Photo Source: Personal Photo
Photo Source: Personal Photo
North Bridge, Concord, MA
Park Ranger, Demonstrating Firing Of Weapon
Hartwell Tavern, Battle Road
British Soldier, Called "Regulars"
At North Bridge, Concord, MA
Photo Source (Public Domain)
Photo Source: Personal Photo
Photo Source: Personal Photo
Paul Revere Capture Site
Regulars and Militia Engage
Battle Road
Photo Source: Personal Photo, Visitor's Center
Photo Source: CC-Attribution- 3.0
Photo Source: Personal Photo
Minuteman National Historical Park - Visitor Center
Schedule Of Events
Ranger Programs
For Teachers - Curriculum Materials
For Children
Curriculum Materials:  Minuteman National Historical Park

The Minuteman National Historical Park offers resources for teachers and students.

1)  "Rebels, Redcoats, and Homespun Heroes" - An interdisciplinary program about the early days of the American
       Revolution showing how the Colonists and the "Regular" British soldiers affected the events of history.
2)  "Lexington and Concord: A Legacy Of Conflict" - Students can study primary source materials and draw their
own conclusions about the events of April 19, 1775.
3) "Meriam's Corner: Revolution Of Their Doorstep" - A lesson which explores the stories of people who witnessed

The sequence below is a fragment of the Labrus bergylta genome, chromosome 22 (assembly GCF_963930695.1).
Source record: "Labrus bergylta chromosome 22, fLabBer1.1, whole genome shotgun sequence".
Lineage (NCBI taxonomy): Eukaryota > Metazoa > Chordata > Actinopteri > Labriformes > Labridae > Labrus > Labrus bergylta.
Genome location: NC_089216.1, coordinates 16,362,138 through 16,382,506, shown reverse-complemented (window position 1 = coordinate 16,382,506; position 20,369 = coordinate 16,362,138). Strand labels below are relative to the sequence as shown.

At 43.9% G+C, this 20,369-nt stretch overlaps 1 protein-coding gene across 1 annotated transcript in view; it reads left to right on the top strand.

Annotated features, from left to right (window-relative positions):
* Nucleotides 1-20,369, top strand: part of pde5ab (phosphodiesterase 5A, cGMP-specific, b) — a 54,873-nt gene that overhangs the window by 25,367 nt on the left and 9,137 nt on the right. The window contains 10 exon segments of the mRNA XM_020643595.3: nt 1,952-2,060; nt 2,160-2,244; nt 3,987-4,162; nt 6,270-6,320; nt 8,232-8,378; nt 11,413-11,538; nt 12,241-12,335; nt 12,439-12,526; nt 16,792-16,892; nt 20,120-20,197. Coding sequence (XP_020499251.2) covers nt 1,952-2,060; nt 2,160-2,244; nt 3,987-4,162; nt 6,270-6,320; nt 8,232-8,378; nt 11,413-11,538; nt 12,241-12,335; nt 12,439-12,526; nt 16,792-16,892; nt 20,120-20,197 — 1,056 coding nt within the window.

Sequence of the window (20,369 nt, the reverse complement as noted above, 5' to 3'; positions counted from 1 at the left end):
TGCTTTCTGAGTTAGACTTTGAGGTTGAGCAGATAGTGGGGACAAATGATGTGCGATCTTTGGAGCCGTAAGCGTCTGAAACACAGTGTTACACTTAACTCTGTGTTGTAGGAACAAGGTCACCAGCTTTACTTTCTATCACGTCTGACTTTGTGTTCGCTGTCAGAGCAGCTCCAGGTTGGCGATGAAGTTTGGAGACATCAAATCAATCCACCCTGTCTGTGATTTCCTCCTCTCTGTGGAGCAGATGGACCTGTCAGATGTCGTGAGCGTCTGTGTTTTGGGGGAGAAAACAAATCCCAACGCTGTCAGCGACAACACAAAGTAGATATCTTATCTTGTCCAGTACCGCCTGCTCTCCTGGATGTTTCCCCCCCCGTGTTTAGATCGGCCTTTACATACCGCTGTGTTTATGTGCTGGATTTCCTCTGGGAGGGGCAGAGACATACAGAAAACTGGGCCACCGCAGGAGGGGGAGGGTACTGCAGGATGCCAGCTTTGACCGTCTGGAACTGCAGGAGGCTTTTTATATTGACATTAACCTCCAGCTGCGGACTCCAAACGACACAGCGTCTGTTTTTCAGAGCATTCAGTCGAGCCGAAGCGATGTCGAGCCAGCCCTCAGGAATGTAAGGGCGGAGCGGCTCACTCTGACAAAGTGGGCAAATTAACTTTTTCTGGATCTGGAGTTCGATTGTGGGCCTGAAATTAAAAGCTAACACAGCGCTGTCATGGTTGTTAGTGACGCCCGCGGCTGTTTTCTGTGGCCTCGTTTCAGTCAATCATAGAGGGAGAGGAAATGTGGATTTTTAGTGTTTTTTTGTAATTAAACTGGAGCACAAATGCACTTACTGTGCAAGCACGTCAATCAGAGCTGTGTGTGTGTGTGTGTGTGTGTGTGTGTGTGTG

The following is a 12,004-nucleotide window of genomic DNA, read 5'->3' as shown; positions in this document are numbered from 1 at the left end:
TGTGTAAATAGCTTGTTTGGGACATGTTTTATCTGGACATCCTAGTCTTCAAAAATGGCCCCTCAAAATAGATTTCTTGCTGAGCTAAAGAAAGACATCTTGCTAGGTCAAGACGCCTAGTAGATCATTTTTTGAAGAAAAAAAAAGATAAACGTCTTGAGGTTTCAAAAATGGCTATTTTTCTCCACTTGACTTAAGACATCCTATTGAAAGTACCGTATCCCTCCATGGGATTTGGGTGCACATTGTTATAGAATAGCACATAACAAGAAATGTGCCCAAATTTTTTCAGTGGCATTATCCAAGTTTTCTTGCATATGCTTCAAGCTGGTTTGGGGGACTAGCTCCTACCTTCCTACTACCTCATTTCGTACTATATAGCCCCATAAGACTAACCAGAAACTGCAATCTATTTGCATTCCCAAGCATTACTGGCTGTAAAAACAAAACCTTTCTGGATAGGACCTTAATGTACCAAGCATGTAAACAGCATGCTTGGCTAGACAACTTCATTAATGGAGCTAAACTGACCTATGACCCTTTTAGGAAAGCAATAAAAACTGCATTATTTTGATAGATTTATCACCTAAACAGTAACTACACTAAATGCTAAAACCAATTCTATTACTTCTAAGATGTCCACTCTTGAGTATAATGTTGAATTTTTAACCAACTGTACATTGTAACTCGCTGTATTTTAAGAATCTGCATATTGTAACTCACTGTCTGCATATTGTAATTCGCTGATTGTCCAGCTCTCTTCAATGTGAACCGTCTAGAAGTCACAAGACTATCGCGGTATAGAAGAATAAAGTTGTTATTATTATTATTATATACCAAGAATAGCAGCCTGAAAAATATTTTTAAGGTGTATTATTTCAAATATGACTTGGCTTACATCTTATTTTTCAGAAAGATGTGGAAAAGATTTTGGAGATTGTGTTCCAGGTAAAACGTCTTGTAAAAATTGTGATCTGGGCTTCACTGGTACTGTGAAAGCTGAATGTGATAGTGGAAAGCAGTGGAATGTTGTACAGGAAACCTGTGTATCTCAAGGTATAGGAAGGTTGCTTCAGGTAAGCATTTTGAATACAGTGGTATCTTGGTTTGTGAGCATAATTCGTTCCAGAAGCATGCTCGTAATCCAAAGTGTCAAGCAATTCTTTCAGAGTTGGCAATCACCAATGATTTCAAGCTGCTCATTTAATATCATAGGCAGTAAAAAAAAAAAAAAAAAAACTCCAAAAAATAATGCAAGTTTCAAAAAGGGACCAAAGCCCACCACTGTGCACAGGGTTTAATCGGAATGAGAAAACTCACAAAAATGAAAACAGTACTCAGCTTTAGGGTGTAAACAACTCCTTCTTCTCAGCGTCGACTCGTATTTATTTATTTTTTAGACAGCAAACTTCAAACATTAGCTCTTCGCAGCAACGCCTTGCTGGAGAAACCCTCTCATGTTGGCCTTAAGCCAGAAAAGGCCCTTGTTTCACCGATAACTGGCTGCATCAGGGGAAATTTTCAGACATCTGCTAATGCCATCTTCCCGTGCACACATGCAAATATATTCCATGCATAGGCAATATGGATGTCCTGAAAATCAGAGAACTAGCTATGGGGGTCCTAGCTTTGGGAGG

the events on April 18 & 19, 1775 - from Lexington Green to North Bridge to Meriam's Corner.

Click Images To Download PDF's
Rebels, Redcoats, & Homespun Heroes
Lexington & Concord - A
Legacy Of Conflict
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Nearby Historical Sites

Beyond the boundaries of the Minuteman National Historical Park, visitors will be able to see other famous historical sites such as the Lexington Green, the Lexington Visitors' Center, Buckman Tavern, Munroe Tavern, and the Hancock-Clarke House.

Buckman Tavern, Lexington, MA
Minuteman Statue, Lexington Green
Photo Source: CC-BY-SA-3.0, Daderot
Photo Source: Personal Photo
Munroe Tavern, Percy's Headquarters, Lexington, MA
Where Militia Stood, Lexington Green
Photo Source: Personal Photo
Photo Source: Personal Photo
Minuteman Statue, Lexington Green
Lexington Visitors' Center Across From Green
Photo Source: Personal Photo
Photo Source: Personal Photo

Lexington, Massachusetts:

  • Lexington, MA played a very important role in the events of April 18 & 19, 1775
  • When the Regulars arrived in Lexington, they found local members of the Colonial Militia waiting for them. The Colonists knew the British were about to make their move, but they didn't know exactly when.
  • Paul Revere and William Dawes rode from Boston, MA to Lexington, MA to warn the Colonists that the "Regulars" were on the move.
  • The British soldiers were after the ammunition the Colonists had hidden in Concord, MA. They were also after the Patriot leaders, Sam Adams and John Hancock. Paul Revere and William Dawes knew they had to warn the countryside.
  • The militiamen who stood their ground on Lexington Green (also known as the Common), were the first to be killed by the British soldiers. The militiamen stood in two rows, facing the oncoming British soldiers. No one knows who fired the first shot, but eight Colonial militiamen lay dead, shot by the Regulars. This was the first time British citizens had fired upon other British citizens. The leader of the Colonial militiamen was Captain John Parker. The Regulars were ordered by General Gage to advance on both Lexington and Concord.